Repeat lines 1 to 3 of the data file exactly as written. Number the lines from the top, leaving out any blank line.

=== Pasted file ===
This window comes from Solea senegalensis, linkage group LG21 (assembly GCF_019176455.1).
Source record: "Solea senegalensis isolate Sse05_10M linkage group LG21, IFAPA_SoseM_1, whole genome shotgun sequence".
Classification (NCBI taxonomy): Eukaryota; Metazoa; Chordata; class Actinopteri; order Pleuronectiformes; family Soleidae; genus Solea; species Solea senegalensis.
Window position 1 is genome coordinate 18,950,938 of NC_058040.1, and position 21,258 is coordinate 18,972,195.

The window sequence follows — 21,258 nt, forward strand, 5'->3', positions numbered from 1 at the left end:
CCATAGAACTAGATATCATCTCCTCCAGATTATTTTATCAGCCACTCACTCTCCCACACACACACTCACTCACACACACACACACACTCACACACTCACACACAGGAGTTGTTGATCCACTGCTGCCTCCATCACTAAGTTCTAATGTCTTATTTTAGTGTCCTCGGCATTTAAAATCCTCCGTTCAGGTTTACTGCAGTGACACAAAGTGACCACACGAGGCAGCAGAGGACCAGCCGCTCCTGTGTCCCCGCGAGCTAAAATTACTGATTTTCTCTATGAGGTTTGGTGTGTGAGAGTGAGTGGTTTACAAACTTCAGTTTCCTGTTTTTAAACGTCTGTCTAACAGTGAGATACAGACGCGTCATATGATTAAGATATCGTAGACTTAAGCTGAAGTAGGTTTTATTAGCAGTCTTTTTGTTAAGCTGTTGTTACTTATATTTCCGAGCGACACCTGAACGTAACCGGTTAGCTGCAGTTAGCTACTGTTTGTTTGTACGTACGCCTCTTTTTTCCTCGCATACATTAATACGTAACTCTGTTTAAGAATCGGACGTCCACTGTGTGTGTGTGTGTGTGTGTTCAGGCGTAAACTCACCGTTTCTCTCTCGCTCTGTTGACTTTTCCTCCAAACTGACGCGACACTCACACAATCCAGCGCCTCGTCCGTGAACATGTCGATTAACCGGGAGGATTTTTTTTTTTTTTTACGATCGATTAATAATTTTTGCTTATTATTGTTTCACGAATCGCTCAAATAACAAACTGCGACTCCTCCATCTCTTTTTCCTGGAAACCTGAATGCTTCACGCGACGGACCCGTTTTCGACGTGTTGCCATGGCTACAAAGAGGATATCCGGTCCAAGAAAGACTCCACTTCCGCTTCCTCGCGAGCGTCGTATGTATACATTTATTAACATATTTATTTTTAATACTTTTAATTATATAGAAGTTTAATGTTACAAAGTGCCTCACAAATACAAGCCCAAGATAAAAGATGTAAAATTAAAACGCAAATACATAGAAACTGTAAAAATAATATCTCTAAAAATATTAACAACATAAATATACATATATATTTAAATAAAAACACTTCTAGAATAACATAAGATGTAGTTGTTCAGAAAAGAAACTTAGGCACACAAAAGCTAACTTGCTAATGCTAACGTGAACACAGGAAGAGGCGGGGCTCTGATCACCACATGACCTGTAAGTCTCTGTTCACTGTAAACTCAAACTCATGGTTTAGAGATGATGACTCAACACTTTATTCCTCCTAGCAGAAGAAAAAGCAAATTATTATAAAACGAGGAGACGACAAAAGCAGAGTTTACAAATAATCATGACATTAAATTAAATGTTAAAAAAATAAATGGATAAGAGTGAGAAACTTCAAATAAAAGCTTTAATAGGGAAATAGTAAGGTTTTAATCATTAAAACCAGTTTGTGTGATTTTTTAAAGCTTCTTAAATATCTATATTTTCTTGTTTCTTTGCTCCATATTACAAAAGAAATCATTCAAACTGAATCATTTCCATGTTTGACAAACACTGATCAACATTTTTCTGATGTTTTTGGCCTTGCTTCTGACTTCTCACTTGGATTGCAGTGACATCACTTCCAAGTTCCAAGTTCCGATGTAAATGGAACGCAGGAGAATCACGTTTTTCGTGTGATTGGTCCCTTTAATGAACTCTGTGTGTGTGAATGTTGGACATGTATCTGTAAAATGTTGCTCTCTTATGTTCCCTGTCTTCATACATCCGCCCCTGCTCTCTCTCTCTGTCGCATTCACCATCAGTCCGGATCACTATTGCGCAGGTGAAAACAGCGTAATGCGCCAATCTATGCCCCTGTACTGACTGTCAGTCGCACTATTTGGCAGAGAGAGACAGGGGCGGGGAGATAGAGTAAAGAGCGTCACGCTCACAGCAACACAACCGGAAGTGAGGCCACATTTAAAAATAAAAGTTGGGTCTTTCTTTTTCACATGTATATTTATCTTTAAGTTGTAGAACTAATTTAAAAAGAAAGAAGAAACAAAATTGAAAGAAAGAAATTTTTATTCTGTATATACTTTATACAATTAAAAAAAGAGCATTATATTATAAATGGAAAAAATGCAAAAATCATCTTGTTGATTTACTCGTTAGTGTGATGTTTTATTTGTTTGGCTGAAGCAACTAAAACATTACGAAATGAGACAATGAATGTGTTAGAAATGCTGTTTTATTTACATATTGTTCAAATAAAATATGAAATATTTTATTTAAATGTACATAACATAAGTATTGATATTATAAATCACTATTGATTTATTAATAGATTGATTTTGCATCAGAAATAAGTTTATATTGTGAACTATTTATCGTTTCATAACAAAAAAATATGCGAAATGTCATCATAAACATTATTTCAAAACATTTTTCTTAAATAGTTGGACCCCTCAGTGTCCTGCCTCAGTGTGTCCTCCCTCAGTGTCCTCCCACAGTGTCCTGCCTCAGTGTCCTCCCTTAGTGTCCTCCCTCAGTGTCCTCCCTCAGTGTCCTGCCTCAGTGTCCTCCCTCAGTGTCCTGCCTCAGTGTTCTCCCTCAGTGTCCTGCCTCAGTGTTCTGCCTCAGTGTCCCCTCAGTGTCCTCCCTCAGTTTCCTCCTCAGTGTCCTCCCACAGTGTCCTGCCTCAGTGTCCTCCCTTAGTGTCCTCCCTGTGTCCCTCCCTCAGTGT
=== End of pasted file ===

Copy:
This window comes from Solea senegalensis, linkage group LG21 (assembly GCF_019176455.1).
Source record: "Solea senegalensis isolate Sse05_10M linkage group LG21, IFAPA_SoseM_1, whole genome shotgun sequence".
Classification (NCBI taxonomy): Eukaryota; Metazoa; Chordata; class Actinopteri; order Pleuronectiformes; family Soleidae; genus Solea; species Solea senegalensis.